Police release l'Oreal quartet after two days of questioning

3 min

Four associates of l'Oréal heiress Liliane Bettencourt, including her financial adviser Patrice de Maistre, have been released after they were questioned by police for 36 hours in connection with a tax fraud scandal that has rocked the government.


AFP - French police released four associates of France's richest woman Friday after questioning them as part of a probe into a tax scandal that has rocked the government.

Investigators probing the affairs of L'Oreal heiress Liliane Bettencourt had detained her financial advisor Patrice de Maistre and celebrity photographer Francois-Marie Banier since Thursday.

Judges also questioned Bettencourt's former tax lawyer Fabrice Goguel and Carlos Vejarano, manager of a Seychelles island, which Bettencourt allegedly owns and used as a tax haven.

They were released after approximately 36 hours: 12 hours short of the 48 hours they could have held them before deciding whether to press charges.

De Maistre has been accused in media reports based on secretly recorded conversations of overseeing a bid to evade French tax.

Bettencourt's daughter accuses Banier of using his influence over her mother to obtain nearly a billion euros in gifts.

There was no indication from investigators as to whether any charges would be laid against anyone.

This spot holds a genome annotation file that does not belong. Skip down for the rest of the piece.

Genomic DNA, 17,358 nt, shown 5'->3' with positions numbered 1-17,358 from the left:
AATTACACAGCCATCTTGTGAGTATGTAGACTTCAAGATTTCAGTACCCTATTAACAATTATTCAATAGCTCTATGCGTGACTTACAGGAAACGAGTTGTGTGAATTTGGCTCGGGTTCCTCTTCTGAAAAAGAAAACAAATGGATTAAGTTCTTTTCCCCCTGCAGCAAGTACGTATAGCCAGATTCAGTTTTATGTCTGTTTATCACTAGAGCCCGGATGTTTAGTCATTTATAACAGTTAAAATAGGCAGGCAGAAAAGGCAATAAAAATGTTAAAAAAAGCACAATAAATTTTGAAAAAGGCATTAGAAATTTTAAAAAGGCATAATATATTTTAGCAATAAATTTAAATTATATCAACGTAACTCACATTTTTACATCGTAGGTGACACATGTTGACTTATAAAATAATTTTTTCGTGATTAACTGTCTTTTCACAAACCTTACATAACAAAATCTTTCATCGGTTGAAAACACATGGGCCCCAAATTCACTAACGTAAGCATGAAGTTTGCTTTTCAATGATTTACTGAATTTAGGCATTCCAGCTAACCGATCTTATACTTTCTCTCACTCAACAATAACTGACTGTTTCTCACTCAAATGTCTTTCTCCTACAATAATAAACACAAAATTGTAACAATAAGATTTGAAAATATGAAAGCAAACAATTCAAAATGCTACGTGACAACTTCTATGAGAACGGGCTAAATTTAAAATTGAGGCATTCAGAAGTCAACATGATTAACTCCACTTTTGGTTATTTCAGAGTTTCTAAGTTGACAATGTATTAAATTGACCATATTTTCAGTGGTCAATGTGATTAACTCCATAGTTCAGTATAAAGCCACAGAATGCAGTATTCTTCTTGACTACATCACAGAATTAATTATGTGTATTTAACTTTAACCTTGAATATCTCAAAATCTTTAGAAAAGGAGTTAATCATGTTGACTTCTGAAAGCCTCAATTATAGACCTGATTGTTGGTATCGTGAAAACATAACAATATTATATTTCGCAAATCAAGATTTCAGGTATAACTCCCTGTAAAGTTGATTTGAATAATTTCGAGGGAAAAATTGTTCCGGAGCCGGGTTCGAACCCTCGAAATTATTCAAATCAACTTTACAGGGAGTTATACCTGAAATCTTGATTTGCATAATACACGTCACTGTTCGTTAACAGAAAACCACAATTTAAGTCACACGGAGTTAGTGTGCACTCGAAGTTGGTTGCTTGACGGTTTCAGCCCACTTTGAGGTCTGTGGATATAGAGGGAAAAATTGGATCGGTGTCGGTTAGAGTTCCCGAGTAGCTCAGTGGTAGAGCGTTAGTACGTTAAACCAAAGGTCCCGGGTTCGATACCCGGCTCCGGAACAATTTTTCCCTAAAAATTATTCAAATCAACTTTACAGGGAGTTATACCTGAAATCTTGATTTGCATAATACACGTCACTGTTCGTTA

Banier and Vejarano were seen driving away in separate cars from the offices of the financial police in Paris.

Police have opened three investigations involving Bettencourt, following allegations of tax evasion and of illegal donations to President Nicolas Sarkozy's 2007 election campaign -- charges that all parties have denied.

Earlier Friday, former investigating magistrate Eva Joly, now a European deputy with Europe Ecologie, called for the prosecutor handling the case to upgrade the probe by assigning an investigating magistrate.

"The investigation cannot go anywhere in its current procedural format," she warned in an interview with Europe 1 radio.

The questions that needed answering required the powers of an investigating magistrate, the only official with the power to formally request information abroad, she said.

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